Yesterday, I wrote about why I wanted to learn the Sh'ma, which is possibly as close to a statement of belief as Judaism gets.
I realized I agreed entirely with the first line: "Hear O Israel, the Lord is our God, the Lord is one." Yes, God is my God and God is one God, not many (and not three either -- don't get heretical about the Trinity on me!)
I thought I was good to go on this (and as I've written some of these posts in advance, this is a two week later update). As part of my job, I helped out at the launch of the "Introduction to Judaism" class, getting people registered and handing out books and such, and lingered for the first half of the class, where I learned that "Yisrael" is for the people of Israel, those of the Jewish faith.
There are a couple of ways I can reconcile with this and move forward.
First, Christianity has already co-opted being inheritors of the kingdom, being the new people of Israel, which unfortunately dismisses a few thousand years of Jewish belief. So that isn't going to work.
The second way is this: that Christians were once a Jewish sect, and in that sense have inherited being a part of the people of Israel. Now we disagree about messiahs and a few other things, but Christians have also inherited the diversity of ideas and theologies that are within Judaism. [There are three main streams of Judaism: Orthodox, Reform and Reconstructionist, and there are variations within these too. These days the main streams of Christianity are: Catholic, Protestant and Evangelical/Non-Denominational.]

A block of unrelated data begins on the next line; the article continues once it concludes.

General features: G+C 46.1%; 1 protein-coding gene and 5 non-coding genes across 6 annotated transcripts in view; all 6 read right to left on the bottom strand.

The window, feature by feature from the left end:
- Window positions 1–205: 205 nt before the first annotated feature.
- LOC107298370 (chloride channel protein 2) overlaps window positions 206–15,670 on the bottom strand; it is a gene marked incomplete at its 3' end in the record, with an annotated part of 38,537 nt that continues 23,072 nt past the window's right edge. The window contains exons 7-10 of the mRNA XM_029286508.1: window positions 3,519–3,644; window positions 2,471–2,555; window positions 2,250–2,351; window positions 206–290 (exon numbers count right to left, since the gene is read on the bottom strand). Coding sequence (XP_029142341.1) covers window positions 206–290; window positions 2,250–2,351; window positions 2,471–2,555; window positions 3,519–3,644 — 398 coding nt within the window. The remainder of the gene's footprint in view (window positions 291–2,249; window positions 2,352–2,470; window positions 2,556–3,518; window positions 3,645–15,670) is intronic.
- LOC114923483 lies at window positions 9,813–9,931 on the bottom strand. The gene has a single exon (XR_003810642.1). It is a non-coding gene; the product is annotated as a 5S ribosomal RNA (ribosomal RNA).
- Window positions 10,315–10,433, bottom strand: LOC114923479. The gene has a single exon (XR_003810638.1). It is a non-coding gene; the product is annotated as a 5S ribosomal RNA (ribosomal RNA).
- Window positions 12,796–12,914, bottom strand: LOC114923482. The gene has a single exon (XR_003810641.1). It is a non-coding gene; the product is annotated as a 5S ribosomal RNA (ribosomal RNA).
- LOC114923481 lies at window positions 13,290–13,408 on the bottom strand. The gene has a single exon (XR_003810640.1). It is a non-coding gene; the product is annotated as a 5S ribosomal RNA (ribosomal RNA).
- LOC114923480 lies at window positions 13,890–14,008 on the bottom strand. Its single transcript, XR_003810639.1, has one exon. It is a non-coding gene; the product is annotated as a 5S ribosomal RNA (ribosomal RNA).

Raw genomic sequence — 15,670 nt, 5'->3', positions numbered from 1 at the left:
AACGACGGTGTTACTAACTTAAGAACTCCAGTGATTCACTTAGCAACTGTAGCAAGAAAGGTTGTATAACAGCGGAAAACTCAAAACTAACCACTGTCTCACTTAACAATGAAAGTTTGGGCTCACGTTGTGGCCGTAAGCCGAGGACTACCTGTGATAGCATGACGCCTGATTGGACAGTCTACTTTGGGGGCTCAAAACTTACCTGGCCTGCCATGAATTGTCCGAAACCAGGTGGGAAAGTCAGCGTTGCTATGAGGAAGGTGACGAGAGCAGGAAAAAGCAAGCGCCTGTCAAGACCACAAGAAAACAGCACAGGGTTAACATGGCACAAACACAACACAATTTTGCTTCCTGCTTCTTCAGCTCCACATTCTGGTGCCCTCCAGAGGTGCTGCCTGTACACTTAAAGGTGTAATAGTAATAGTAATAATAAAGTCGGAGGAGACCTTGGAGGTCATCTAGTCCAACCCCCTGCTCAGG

And there is a third way. I feel at home at Beth Israel. As I feel a part of this community, then I am a part of being the people of Israel.
Phew. Now I can chant about Israel.
The second part goes as follows: "You shall love the Lord your God with all your heart, with all your soul, and with all your might."
Jesus says these words in the synoptic Gospels (Matthew 22:37, Mark 12:30, and Luke 10:27). As Christians we follow them, or try to. It isn't exactly an easy instruction for us humans to obey but that doesn't mean one shouldn't try, or that I shouldn't pray it.
By the way, in case you didn't know, Jesus is quoting Moses (Deuteronomy 6:5). Given that I only recently found out that he's quoting from the Torah and not being divinely gifted with a brand new way of living by God, I feel that's worth emphasizing.
Jesus quotes Moses (who is the one who has been talking face to face(ish) with God). Because he is a Jew talking to another Jew (a Pharisee) about what is the most important commandment from God. Jesus wasn't the only one to point this out. Only a generation before, the sage Hillel had declared the same thing.
As for the rest of the Sh'ma? More tomorrow.